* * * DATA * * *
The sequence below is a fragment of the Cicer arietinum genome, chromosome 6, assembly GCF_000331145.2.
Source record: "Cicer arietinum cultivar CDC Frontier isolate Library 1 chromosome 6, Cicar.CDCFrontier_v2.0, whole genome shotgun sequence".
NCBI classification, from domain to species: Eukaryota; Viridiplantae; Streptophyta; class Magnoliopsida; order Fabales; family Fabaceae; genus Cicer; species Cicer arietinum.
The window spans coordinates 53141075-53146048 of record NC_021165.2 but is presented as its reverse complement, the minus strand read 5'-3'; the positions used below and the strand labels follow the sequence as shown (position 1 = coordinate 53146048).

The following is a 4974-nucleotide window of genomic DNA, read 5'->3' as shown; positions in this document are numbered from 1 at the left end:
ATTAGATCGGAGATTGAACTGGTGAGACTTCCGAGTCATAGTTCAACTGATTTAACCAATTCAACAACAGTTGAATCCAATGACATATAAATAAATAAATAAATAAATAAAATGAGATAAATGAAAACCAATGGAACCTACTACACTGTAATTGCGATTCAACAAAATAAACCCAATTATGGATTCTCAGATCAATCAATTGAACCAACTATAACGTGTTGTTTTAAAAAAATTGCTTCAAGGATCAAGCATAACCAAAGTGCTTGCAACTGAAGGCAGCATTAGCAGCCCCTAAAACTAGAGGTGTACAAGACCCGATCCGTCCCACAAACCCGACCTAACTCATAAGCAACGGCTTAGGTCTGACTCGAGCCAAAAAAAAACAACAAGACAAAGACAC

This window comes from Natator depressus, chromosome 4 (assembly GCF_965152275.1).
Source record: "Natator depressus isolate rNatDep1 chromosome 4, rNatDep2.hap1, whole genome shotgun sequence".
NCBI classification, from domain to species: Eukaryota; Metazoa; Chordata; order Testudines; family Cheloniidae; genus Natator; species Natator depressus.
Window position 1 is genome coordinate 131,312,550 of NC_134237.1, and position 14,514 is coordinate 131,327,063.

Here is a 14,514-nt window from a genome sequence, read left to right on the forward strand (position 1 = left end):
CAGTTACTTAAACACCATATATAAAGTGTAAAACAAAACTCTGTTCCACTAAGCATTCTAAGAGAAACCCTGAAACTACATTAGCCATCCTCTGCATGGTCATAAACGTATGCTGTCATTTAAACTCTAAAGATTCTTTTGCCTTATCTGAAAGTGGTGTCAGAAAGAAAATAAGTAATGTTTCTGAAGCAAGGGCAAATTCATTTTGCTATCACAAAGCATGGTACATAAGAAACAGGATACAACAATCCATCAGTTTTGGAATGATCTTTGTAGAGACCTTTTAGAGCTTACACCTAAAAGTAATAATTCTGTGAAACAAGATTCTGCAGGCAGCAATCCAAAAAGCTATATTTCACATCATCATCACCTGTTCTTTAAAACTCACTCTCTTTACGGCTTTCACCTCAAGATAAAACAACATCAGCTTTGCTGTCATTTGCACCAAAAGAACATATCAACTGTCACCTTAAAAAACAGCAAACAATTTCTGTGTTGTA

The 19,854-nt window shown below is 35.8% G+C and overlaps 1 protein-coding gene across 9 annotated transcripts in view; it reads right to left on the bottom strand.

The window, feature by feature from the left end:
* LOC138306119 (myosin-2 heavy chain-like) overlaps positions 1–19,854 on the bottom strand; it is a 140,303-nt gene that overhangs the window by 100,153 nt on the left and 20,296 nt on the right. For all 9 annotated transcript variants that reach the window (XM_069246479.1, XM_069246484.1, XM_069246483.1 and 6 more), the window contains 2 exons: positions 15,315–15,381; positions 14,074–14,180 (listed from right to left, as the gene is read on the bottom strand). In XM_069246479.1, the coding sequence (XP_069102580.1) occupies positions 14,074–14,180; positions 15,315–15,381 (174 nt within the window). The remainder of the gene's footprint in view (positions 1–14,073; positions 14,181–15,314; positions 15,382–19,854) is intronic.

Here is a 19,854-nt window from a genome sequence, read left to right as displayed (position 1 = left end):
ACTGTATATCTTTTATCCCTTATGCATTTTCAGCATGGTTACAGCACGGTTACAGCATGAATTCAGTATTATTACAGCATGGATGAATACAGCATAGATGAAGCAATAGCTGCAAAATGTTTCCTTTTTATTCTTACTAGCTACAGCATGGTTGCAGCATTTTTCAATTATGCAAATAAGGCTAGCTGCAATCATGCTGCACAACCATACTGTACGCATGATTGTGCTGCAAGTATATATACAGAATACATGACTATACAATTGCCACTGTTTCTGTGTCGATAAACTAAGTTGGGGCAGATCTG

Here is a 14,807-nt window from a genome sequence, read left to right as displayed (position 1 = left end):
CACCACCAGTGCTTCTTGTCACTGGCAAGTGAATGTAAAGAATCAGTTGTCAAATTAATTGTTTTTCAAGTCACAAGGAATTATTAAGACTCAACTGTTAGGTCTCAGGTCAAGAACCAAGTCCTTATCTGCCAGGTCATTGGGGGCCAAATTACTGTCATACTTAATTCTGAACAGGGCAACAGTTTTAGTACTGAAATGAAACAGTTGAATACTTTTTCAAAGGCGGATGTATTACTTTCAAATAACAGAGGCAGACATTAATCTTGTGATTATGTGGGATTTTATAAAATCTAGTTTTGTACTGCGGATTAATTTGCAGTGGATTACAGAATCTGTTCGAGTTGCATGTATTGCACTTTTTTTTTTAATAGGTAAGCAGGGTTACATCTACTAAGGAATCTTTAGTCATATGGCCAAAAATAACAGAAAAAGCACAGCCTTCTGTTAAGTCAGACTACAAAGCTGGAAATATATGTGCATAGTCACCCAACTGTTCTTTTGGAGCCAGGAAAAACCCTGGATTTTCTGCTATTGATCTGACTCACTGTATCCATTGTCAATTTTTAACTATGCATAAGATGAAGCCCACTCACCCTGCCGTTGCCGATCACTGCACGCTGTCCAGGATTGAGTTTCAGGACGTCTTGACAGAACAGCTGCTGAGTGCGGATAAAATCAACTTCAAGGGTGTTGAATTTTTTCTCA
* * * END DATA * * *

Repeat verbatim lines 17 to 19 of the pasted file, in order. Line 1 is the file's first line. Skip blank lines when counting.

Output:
ACTGTATATCTTTTATCCCTTATGCATTTTCAGCATGGTTACAGCACGGTTACAGCATGAATTCAGTATTATTACAGCATGGATGAATACAGCATAGATGAAGCAATAGCTGCAAAATGTTTCCTTTTTATTCTTACTAGCTACAGCATGGTTGCAGCATTTTTCAATTATGCAAATAAGGCTAGCTGCAATCATGCTGCACAACCATACTGTACGCATGATTGTGCTGCAAGTATATATACAGAATACATGACTATACAATTGCCACTGTTTCTGTGTCGATAAACTAAGTTGGGGCAGATCTG

Here is a 14,807-nt window from a genome sequence, read left to right as displayed (position 1 = left end):
CACCACCAGTGCTTCTTGTCACTGGCAAGTGAATGTAAAGAATCAGTTGTCAAATTAATTGTTTTTCAAGTCACAAGGAATTATTAAGACTCAACTGTTAGGTCTCAGGTCAAGAACCAAGTCCTTATCTGCCAGGTCATTGGGGGCCAAATTACTGTCATACTTAATTCTGAACAGGGCAACAGTTTTAGTACTGAAATGAAACAGTTGAATACTTTTTCAAAGGCGGATGTATTACTTTCAAATAACAGAGGCAGACATTAATCTTGTGATTATGTGGGATTTTATAAAATCTAGTTTTGTACTGCGGATTAATTTGCAGTGGATTACAGAATCTGTTCGAGTTGCATGTATTGCACTTTTTTTTTTAATAGGTAAGCAGGGTTACATCTACTAAGGAATCTTTAGTCATATGGCCAAAAATAACAGAAAAAGCACAGCCTTCTGTTAAGTCAGACTACAAAGCTGGAAATATATGTGCATAGTCACCCAACTGTTCTTTTGGAGCCAGGAAAAACCCTGGATTTTCTGCTATTGATCTGACTCACTGTATCCATTGTCAATTTTTAACTATGCATAAGATGAAGCCCACTCACCCTGCCGTTGCCGATCACTGCACGCTGTCCAGGATTGAGTTTCAGGACGTCTTGACAGAACAGCTGCTGAGTGCGGATAAAATCAACTTCAAGGGTGTTGAATTTTTTCTCA